Group sex among consenting adults is neither prostitution nor a threat to society, the Supreme Court of Canada ruled on Wednesday as it lifted a ban on so-called “swingers” clubs.
In a ruling that radically changes the way courts determine what poses a threat to the population, the top court threw out the conviction of a Montreal man who ran a club where members could have group sex in a private room behind locked doors.
“Consensual conduct behind code-locked doors can hardly be supposed to jeopardize a society as vigorous and tolerant as Canadian society,” said the opinion of the seven-to-two majority, written by Chief Justice Beverley McLachlin.
The decision does not affect laws against prostitution because no money changed hands among the adults having sex.
‘Bawdy house’ proprietor's appeal
The court was reviewing an appeal by Jean-Paul Labaye, who ran the L’Orage (Thunderstorm) club. He had been convicted in 1999 of running a “bawdy house” — defined as a place where prostitution or acts of public indecency took place.
Labaye — who is still running L’Orage despite his earlier conviction — said he was relieved, and would now go ahead with a new venture with backing from a group of Florida investors.
“We hope clients will be more calm. This will probably lead the way to a good future,” he told reporters, saying he was looking at adding a Jacuzzi and a swimming pool.
Labaye said he had about 2,000 regular clients who paid around $20 ($17 U.S.) a year for a membership card.
Lawyers for Labaye and the owner of another swingers’ club in Montreal argued that consensual sex among groups of adults behind closed doors was neither indecent or a risk to society.
The Supreme Court judges agreed.
“Criminal indecency or obscenity must rest on actual harm or a significant risk of harm to individuals or society. The Crown failed to establish this essential element of the offense. (Its) case must therefore fail,” McLachlin wrote.
In indecency cases, Canadian courts have traditionally probed whether the acts in question “breached the rules of conduct necessary for the proper functioning of society”. The Supreme Court ruled that from now on, judges should pay more attention to whether society would be actively harmed.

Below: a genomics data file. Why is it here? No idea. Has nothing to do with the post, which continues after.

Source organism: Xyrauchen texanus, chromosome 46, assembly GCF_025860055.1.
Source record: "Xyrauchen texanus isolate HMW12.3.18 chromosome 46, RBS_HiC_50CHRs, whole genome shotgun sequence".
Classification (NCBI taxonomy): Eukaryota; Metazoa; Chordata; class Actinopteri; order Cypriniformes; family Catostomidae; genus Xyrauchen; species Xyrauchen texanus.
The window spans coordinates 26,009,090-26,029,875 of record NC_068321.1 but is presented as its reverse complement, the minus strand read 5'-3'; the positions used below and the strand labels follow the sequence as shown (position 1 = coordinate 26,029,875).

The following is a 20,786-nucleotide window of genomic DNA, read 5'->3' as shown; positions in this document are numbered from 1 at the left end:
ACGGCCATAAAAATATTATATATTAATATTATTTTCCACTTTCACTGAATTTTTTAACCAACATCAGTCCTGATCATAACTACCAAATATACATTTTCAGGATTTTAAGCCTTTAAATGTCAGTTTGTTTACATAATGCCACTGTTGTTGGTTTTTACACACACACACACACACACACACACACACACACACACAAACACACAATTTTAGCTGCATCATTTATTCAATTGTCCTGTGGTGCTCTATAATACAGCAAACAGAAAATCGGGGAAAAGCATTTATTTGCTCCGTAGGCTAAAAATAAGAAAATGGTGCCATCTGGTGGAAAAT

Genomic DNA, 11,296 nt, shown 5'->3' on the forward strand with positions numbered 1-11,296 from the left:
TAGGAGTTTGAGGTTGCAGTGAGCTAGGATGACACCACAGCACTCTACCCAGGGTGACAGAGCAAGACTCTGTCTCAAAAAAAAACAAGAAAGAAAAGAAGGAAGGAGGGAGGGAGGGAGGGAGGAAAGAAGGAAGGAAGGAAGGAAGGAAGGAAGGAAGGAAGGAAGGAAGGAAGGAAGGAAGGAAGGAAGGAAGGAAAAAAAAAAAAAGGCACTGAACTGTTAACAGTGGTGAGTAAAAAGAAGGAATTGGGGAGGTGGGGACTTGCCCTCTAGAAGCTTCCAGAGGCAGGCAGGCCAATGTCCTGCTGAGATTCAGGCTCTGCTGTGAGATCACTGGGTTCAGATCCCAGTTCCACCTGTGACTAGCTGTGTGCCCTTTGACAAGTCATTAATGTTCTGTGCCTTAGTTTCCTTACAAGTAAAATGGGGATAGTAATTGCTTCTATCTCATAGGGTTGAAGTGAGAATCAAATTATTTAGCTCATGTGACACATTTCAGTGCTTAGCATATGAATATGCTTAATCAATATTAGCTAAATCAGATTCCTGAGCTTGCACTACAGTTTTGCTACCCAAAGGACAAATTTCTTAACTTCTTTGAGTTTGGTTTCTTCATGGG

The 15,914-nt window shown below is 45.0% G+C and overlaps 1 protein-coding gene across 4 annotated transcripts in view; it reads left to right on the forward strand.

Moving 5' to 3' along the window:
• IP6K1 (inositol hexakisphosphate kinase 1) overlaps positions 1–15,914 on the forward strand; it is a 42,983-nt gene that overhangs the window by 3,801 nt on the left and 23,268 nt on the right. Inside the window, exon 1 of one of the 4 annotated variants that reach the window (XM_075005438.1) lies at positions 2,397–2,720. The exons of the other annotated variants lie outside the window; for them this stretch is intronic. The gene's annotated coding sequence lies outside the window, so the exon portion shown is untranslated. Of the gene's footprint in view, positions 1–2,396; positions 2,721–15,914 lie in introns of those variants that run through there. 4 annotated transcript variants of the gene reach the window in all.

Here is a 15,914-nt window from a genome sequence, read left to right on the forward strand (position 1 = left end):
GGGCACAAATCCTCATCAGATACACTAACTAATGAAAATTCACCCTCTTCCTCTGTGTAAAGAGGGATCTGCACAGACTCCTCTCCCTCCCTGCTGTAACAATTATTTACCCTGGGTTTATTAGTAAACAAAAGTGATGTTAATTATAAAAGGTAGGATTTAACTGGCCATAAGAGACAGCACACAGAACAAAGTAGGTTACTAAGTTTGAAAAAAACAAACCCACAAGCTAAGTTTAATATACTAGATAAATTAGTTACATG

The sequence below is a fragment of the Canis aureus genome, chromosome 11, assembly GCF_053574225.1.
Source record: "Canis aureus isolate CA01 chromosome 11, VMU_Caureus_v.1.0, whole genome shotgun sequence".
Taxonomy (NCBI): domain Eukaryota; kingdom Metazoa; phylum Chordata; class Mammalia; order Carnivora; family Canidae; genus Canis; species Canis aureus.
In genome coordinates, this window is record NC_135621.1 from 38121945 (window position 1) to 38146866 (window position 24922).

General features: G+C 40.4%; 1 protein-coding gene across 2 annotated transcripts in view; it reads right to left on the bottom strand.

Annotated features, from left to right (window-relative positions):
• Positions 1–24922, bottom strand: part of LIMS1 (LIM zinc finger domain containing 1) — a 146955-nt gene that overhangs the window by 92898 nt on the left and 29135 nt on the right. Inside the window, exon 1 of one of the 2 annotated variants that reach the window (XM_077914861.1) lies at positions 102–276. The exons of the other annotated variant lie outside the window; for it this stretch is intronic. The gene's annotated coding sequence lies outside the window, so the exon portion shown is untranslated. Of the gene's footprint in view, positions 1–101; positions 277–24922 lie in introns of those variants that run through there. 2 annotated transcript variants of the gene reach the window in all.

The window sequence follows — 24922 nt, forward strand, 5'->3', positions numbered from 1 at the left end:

Deviant, maybe, but not dangerousThis seemed to ensure there could be no repeat of Labaye’s original conviction for causing “social harm” by allowing degrading and dehumanizing group sex to take place.
The judges said that just because most Canadians might disapprove of swingers’ clubs, this did not necessarily mean the establishments were socially dangerous.
“The causal link between images of sexuality and anti-social behavior cannot be assumed. Attitudes in themselves are not crimes, however deviant they may be or disgusting they may appear,” the judges said, noting that no one had been pressured to have sex or had paid for sex in the cases the court considered.
“The autonomy and liberty of members of the public was not affected by unwanted confrontation with the sexual activity in question ... only those already disposed to this sort of sexual activity were allowed to participate and watch,” they said.
They also dismissed the idea — raised during Labaye’s original trial — that group sex was dangerous because it could result in the spread of sexually transmitted diseases.
“Sex that is not indecent can transmit disease while indecent sex might not,” they ruled.